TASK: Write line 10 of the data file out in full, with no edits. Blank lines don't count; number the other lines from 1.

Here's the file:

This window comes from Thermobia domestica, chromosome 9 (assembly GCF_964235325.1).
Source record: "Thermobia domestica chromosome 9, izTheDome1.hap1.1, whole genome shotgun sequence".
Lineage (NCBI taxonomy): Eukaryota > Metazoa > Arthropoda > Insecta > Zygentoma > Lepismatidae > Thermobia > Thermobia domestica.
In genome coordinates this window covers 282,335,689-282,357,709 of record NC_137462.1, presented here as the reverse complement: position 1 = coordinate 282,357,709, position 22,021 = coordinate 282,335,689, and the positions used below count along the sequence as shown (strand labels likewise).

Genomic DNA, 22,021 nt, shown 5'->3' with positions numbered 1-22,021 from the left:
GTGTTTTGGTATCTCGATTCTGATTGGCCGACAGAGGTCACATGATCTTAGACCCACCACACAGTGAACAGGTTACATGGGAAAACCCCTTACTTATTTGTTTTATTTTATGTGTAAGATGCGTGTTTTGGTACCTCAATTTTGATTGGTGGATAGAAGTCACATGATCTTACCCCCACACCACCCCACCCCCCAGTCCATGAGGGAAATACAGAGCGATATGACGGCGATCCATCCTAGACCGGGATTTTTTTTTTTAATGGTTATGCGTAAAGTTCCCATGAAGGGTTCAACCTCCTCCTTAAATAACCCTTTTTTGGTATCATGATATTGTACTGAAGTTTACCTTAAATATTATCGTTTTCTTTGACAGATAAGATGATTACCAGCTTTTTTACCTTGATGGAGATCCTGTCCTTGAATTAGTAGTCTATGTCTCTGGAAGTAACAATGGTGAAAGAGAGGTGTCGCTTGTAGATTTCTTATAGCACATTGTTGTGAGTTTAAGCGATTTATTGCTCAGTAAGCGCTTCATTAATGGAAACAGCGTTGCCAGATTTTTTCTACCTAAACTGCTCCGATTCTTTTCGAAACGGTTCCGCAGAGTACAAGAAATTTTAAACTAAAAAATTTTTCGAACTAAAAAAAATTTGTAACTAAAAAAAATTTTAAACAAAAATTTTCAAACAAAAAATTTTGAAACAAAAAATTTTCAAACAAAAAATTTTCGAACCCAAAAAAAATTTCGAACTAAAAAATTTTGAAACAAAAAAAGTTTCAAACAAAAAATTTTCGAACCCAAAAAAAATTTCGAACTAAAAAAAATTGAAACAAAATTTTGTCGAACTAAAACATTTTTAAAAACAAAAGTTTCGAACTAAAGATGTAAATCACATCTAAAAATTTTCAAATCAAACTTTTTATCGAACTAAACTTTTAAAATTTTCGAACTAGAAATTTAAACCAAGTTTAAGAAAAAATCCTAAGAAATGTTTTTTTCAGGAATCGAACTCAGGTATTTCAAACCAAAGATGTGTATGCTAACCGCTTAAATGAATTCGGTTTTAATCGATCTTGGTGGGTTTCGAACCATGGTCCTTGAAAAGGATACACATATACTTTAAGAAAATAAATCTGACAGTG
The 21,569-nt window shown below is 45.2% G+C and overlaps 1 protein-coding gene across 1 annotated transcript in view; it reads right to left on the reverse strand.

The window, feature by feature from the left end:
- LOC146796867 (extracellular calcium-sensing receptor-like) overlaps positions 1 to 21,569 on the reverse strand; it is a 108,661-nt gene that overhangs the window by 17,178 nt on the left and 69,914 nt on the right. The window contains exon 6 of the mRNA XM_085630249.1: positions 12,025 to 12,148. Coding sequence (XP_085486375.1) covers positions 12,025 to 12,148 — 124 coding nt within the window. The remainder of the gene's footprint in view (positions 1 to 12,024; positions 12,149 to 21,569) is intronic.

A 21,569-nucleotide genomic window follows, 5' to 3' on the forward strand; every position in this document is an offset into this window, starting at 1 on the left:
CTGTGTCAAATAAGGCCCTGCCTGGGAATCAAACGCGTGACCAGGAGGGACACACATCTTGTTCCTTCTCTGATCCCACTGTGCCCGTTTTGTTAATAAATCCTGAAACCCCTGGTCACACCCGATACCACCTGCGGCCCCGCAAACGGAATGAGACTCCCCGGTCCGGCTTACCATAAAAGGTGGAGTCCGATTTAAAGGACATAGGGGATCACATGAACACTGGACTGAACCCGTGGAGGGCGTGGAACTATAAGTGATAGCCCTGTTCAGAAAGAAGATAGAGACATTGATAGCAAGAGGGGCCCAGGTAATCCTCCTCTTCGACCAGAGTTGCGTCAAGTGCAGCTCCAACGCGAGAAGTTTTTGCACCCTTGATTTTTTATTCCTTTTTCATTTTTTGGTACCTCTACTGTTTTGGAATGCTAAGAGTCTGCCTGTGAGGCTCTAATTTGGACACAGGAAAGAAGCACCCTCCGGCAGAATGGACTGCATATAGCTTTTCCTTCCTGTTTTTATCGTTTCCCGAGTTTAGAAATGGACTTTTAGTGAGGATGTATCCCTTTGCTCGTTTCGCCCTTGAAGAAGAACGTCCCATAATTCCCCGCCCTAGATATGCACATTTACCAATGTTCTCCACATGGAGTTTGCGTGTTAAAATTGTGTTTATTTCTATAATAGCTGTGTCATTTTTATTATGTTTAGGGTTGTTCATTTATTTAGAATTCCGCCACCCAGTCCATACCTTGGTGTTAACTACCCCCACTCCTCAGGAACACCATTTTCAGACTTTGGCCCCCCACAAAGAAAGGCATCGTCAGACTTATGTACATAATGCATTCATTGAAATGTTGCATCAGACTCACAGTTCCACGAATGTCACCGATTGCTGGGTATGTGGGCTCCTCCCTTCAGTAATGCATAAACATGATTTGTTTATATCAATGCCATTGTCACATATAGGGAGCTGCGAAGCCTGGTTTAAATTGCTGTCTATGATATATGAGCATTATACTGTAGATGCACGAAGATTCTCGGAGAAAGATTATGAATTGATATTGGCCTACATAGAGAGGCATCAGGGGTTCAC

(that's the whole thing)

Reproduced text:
A 21,569-nucleotide genomic window follows, 5' to 3' on the forward strand; every position in this document is an offset into this window, starting at 1 on the left: